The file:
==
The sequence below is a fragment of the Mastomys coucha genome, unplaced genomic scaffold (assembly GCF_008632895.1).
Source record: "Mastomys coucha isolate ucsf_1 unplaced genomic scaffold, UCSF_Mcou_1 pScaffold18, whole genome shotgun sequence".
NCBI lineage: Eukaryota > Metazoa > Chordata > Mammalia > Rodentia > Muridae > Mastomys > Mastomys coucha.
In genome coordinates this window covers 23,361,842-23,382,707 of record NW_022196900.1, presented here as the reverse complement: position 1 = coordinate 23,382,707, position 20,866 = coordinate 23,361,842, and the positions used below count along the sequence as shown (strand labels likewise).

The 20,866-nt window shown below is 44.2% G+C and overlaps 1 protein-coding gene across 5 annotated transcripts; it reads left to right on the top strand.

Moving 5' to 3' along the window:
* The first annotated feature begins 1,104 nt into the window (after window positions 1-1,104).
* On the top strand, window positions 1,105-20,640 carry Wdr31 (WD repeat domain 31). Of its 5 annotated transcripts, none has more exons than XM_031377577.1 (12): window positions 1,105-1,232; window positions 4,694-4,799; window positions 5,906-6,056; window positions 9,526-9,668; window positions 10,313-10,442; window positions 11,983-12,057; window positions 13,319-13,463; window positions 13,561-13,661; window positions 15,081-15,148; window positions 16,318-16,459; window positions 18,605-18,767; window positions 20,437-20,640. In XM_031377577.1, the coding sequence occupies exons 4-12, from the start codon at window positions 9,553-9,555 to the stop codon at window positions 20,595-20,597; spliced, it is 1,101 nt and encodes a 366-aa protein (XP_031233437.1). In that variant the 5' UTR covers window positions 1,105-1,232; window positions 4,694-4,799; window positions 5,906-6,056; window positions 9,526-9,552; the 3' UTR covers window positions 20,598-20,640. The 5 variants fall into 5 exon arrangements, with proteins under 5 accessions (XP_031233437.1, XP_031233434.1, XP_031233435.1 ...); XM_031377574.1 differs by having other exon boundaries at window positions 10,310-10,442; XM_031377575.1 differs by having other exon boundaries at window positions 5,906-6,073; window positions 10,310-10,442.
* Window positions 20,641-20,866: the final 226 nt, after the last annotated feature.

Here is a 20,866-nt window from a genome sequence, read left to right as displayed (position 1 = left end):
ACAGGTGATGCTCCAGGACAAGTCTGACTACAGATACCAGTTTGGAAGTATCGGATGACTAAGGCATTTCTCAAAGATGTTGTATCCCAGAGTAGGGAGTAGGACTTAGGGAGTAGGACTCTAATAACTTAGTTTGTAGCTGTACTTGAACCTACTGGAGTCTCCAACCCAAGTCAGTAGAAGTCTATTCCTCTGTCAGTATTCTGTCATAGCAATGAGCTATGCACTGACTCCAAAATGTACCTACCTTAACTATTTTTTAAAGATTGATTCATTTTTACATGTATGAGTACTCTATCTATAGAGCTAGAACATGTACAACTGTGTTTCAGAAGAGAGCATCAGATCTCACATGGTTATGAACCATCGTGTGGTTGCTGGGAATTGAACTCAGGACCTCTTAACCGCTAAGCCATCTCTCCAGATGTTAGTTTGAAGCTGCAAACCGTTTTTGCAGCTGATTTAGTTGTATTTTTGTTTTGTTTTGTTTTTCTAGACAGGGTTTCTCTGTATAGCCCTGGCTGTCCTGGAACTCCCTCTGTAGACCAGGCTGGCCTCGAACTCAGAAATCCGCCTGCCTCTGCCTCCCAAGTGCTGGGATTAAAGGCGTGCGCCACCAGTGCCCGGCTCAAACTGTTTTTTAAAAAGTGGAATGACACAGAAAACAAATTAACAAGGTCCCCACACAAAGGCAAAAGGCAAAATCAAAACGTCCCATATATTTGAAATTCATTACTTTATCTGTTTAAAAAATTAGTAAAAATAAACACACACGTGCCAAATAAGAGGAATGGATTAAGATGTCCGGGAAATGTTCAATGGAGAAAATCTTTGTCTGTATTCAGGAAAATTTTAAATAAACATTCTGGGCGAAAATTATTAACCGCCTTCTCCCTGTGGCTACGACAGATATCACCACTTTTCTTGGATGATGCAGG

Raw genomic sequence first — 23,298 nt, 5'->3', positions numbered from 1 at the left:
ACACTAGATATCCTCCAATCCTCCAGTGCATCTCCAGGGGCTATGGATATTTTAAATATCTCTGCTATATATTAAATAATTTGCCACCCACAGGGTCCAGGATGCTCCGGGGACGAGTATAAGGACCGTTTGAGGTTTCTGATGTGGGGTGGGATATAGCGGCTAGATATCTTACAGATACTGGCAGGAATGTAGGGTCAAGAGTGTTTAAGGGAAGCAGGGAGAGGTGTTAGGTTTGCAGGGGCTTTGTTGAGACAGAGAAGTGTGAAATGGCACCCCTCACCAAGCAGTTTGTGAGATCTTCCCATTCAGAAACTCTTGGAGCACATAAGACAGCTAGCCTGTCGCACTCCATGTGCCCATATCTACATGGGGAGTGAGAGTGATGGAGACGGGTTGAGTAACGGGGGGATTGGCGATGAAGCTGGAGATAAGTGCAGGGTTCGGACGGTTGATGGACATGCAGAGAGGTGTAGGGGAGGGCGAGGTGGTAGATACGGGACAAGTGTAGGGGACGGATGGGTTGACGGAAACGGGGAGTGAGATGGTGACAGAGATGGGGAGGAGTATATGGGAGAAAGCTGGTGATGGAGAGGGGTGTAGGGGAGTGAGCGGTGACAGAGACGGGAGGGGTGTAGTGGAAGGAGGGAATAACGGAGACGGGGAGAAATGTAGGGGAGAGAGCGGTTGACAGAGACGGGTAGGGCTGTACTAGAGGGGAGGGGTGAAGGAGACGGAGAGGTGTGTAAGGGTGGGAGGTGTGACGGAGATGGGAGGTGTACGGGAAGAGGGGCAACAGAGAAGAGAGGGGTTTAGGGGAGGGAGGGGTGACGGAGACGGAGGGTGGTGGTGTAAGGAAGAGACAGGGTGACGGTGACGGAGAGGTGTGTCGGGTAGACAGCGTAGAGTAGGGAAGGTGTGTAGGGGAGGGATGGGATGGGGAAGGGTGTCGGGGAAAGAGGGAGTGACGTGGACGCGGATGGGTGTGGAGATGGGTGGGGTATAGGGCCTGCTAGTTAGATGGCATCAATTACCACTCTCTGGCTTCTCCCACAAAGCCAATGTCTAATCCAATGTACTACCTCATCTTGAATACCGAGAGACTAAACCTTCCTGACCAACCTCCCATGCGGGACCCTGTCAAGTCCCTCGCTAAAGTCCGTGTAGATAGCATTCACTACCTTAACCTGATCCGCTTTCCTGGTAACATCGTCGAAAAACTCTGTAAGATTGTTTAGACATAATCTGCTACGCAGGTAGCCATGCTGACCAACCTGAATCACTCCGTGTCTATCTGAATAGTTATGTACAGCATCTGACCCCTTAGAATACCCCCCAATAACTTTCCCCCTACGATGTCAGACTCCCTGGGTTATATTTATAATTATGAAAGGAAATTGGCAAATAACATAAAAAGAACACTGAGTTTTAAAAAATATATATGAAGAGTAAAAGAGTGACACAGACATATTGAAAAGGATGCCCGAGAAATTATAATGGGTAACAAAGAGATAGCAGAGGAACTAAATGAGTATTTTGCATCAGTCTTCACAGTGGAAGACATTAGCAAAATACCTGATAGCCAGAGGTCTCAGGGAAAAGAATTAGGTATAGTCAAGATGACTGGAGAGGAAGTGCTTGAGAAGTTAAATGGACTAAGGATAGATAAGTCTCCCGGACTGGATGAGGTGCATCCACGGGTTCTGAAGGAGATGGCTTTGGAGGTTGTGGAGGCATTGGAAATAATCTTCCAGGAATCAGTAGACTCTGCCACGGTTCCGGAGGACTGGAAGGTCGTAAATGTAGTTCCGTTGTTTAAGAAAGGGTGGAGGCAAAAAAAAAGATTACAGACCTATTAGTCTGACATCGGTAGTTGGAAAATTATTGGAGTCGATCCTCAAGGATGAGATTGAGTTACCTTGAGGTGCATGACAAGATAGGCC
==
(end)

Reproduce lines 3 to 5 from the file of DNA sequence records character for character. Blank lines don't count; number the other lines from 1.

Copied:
NCBI lineage: Eukaryota > Metazoa > Chordata > Mammalia > Rodentia > Muridae > Mastomys > Mastomys coucha.
In genome coordinates this window covers 23,361,842-23,382,707 of record NW_022196900.1, presented here as the reverse complement: position 1 = coordinate 23,382,707, position 20,866 = coordinate 23,361,842, and the positions used below count along the sequence as shown (strand labels likewise).

The 20,866-nt window shown below is 44.2% G+C and overlaps 1 protein-coding gene across 5 annotated transcripts; it reads left to right on the top strand.